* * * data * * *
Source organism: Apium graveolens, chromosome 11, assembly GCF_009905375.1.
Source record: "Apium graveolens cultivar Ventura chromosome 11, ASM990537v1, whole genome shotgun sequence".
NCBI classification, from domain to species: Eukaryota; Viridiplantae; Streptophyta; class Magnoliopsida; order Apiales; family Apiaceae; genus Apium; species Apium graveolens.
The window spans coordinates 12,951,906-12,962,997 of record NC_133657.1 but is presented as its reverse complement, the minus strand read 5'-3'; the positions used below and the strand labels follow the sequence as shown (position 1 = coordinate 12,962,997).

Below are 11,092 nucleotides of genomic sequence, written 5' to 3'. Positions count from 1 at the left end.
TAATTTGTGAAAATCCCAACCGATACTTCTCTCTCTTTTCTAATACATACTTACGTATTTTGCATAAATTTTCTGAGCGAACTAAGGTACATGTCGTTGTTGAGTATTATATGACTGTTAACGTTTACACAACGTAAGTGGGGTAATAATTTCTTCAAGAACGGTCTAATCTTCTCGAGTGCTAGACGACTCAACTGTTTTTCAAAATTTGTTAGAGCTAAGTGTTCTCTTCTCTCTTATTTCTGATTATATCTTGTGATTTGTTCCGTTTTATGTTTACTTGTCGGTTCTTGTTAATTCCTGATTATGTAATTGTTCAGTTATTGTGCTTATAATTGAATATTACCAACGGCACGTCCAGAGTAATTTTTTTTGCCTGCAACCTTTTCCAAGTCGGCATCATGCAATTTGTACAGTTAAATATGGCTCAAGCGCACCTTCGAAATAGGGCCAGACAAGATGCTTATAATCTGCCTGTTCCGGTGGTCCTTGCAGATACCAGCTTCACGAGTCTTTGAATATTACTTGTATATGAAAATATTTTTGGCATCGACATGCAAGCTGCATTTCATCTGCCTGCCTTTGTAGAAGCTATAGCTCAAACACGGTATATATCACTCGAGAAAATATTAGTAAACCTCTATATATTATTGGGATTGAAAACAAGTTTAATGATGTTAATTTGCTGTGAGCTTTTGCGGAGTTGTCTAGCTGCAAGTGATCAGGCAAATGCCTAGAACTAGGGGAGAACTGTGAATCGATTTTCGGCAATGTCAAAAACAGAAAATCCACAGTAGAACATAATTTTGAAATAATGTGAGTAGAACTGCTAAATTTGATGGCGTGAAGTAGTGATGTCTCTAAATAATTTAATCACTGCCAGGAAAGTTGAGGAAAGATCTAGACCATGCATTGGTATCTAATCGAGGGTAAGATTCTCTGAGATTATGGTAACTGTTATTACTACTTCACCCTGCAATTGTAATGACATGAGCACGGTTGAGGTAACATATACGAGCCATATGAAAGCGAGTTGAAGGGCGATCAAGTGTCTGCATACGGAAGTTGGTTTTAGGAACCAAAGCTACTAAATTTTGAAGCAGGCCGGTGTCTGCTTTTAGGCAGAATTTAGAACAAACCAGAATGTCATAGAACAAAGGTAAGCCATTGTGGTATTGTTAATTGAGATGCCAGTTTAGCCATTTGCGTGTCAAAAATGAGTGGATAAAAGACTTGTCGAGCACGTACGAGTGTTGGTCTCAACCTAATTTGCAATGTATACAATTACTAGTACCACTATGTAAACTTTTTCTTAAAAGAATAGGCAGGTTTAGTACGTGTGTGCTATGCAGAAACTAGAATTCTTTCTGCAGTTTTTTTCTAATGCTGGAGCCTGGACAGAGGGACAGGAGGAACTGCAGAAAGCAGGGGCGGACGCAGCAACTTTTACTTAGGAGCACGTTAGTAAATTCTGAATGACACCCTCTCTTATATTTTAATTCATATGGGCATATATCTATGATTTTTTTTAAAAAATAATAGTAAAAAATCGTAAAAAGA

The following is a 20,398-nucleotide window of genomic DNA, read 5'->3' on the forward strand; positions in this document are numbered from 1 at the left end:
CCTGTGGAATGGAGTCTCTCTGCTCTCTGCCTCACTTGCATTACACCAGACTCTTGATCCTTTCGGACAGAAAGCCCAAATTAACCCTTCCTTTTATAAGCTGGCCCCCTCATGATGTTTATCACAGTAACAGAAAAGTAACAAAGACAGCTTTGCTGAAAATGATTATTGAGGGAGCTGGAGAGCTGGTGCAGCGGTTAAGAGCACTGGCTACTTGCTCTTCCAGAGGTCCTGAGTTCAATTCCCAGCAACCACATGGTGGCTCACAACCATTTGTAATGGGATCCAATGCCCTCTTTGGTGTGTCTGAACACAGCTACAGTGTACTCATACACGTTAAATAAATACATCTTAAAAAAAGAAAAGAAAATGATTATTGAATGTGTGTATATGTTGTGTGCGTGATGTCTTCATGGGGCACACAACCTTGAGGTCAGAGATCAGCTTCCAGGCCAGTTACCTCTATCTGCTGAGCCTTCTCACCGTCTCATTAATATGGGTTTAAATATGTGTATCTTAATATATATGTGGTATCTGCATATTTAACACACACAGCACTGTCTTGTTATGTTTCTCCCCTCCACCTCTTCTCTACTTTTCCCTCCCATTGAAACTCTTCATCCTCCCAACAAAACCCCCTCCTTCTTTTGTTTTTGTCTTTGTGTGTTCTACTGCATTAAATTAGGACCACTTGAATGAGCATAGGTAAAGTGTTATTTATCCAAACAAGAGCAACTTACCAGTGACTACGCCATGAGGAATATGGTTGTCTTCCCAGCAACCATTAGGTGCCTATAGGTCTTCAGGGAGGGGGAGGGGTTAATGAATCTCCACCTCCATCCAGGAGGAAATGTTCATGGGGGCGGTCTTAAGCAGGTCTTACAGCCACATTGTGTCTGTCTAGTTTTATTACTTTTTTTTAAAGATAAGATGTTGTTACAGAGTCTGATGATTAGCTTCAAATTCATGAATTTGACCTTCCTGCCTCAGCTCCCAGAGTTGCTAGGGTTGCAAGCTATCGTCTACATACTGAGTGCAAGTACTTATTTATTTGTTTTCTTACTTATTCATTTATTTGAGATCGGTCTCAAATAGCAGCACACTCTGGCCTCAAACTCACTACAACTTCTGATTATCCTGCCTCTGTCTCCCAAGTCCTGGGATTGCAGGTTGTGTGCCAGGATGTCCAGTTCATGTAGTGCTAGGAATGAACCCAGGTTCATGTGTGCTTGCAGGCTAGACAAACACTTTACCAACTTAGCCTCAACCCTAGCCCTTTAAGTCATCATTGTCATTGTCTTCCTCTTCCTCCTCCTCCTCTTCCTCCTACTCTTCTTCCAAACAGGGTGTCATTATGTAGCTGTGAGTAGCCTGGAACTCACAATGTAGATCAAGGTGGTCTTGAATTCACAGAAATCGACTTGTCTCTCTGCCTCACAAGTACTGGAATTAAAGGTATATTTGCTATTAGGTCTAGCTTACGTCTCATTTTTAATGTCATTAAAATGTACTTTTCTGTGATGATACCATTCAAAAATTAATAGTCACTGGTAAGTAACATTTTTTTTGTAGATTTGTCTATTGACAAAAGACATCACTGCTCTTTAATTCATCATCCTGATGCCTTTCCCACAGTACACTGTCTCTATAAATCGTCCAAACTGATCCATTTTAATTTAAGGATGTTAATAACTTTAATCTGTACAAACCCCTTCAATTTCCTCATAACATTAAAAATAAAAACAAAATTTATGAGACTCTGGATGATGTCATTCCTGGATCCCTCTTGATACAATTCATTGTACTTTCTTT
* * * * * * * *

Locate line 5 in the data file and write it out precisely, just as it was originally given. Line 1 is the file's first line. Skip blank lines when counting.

Below are 11,092 nucleotides of genomic sequence, written 5' to 3'. Positions count from 1 at the left end.